Gerard W. Ittig

Legal Columnist

Gerard Ittig, of Ittig & Ittig, P.C., in Washington, D.C., specializes in construction law. He can be contacted at 202.387.5508, or

Articles by Gerard W. Ittig

November 2006
Improve written communication by following the rules Have you ever written a letter like this? “Dear Owner/Contractor: We have been in business for 20 years and never encountered the problems we have with this job. READ MORE
October 2006
Some chicanery has legal ramifications, some does not READ MORE
September 2006
Contract language may not give you much leeway There are two equally important concepts in contract law that every contractor needs to know: What does the law mean and how is it applied?   READ MORE
August 2006
Two recent cases highlight the harm caused by “no damages for delay” clauses. Both are well-reasoned decisions from Maryland that survey the law from many states. As such, they are worth knowing, particularly because the uncompensated delays were outrageous. READ MORE
July 2006
There’s an old Lefty Frizzel song with the lyrics: “If you can’t keep your promises, please don’t make them, my dear.” Lefty probably did not know it, but that song sums up the Spearin Doctrine in construction contracts. When an owner furnishes specifications, he impliedly warrants (promises) that they are suitable for their purpose [United States v. Spearin, 248 U.S. 132 (1918)]. READ MORE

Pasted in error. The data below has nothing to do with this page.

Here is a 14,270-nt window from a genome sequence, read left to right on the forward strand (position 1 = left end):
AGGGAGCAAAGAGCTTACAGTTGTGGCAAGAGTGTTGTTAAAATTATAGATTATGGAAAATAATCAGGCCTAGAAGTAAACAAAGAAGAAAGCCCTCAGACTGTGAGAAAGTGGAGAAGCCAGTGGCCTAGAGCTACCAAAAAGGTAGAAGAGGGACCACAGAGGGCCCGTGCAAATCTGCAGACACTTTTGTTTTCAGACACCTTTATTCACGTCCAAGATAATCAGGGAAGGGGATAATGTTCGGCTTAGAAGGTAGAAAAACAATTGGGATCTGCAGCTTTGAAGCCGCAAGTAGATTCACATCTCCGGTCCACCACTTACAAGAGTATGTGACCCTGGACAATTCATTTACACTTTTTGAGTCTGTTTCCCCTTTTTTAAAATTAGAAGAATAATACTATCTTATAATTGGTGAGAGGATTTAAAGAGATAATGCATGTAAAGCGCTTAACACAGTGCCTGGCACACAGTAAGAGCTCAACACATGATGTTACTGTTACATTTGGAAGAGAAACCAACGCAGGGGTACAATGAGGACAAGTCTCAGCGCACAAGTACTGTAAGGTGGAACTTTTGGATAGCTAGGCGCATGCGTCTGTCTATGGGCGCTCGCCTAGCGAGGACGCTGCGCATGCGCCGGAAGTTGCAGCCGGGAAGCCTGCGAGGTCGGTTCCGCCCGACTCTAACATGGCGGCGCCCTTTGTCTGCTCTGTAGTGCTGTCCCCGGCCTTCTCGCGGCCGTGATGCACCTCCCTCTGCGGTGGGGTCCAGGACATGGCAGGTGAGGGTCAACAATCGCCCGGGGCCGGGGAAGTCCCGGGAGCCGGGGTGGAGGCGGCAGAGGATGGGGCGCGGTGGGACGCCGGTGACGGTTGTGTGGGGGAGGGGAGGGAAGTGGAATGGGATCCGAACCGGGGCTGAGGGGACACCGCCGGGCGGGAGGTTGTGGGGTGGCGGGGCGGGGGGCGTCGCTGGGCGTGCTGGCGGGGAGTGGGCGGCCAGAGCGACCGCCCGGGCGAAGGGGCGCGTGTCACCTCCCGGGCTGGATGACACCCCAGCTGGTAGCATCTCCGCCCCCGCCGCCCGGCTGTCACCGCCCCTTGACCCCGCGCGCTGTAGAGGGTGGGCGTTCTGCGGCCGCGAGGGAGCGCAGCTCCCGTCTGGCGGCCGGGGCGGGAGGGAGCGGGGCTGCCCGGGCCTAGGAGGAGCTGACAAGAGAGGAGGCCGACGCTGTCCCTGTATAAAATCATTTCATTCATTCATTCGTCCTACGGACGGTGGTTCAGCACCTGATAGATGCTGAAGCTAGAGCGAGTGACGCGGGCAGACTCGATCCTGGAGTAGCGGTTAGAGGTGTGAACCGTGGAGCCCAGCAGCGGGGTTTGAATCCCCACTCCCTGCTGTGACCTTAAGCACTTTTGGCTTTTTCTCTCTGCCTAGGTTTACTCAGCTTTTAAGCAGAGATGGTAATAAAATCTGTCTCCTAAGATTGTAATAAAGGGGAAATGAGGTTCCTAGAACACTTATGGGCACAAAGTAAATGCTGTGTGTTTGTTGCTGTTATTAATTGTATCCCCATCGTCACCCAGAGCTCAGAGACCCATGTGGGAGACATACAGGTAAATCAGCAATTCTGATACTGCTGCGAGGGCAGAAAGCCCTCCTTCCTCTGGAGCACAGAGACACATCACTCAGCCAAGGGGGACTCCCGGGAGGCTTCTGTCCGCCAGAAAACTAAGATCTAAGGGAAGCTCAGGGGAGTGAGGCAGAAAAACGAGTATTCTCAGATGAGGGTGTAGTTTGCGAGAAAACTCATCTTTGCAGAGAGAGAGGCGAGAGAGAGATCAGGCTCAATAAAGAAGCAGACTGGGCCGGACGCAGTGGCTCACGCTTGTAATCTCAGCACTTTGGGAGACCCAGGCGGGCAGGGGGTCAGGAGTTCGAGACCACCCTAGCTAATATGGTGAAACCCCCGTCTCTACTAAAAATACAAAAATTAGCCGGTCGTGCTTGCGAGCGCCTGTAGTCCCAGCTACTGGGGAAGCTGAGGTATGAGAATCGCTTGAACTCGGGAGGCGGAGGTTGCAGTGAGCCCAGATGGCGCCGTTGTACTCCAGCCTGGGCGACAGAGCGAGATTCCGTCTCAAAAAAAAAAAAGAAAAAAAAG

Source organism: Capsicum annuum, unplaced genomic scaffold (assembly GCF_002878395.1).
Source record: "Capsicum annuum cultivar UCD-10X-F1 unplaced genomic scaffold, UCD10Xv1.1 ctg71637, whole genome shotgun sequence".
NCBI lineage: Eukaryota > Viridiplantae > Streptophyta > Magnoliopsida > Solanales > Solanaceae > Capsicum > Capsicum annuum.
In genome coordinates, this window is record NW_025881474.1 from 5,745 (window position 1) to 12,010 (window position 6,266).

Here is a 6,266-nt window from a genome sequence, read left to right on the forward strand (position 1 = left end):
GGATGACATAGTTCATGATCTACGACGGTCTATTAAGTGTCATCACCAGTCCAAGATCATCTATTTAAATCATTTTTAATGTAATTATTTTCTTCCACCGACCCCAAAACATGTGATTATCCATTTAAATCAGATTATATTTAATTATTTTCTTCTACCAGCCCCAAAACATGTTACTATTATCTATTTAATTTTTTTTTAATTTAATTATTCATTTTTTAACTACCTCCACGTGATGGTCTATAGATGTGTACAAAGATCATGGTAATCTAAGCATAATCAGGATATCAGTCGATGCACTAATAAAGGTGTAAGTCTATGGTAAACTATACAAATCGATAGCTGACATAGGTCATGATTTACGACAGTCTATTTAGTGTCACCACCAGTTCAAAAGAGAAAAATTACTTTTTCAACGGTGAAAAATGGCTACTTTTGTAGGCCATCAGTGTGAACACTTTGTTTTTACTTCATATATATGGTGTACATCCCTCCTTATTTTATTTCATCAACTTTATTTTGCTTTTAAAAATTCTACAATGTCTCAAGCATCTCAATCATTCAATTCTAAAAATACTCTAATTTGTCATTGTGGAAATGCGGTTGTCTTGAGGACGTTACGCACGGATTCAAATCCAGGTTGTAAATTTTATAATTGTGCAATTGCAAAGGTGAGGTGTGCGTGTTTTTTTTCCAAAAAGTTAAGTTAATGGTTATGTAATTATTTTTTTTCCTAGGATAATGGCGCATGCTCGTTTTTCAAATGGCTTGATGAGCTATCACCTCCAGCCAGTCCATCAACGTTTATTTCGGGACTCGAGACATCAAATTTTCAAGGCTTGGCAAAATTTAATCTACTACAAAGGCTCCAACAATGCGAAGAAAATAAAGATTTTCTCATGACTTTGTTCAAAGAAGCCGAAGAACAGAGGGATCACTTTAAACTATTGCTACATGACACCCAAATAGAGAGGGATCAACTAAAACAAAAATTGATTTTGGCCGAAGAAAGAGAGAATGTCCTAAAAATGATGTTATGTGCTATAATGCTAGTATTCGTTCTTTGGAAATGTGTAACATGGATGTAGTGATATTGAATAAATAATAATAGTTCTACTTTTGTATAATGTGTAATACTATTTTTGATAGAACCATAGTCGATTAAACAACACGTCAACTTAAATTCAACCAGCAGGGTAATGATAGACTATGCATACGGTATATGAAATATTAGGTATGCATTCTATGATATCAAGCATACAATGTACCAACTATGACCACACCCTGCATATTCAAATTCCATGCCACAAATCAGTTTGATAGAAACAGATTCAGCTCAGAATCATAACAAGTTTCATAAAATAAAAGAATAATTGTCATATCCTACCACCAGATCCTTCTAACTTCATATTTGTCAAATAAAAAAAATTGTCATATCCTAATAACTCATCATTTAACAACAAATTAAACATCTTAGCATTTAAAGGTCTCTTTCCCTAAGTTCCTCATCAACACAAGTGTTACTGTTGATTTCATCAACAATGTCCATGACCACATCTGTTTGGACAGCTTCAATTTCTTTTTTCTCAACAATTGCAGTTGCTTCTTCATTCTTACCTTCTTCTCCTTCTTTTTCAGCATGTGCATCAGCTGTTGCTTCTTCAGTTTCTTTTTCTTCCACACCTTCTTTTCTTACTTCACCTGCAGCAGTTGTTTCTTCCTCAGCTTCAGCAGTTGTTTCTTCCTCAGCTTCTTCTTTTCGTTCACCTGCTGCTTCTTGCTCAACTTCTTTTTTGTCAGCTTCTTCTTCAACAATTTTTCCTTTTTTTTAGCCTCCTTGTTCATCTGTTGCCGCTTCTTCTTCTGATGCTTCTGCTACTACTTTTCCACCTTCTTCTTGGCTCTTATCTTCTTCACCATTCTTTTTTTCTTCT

May 2006
Written contract forms grow by mistakes. Contracting parties, particularly owners and architects, discover that some issue or dispute was not covered to their satisfaction. The next draft of the contract is supposed to take care of that perceived gap. The results of this process are complicated documents, with cross-references and qualifying language. READ MORE
April 2006
I have a friend who is a mid-sized electrical contractor. His work is evenly split between commercial and residential, with contracts ranging in value up to a few hundred thousand dollars. I recently spoke with him about his business and his responses to my inquiries were direct and honest, yet sometimes unexpected. My questions were framed from my perspective as a contracts attorney. READ MORE
March 2006
“The general contractor may at any time, without invalidating the contract, by written instructions, direct the subcontractor to make changes, additions or deletions to the work. Subcontractor shall promptly proceed with such instruction. READ MORE
February 2006
Civil litigation, whether involving personal injury or contracts, has one set of rules of “discovery.” Discovery means that the other side is permitted to find and (discover) all information you have concerning the disputes in the lawsuit. READ MORE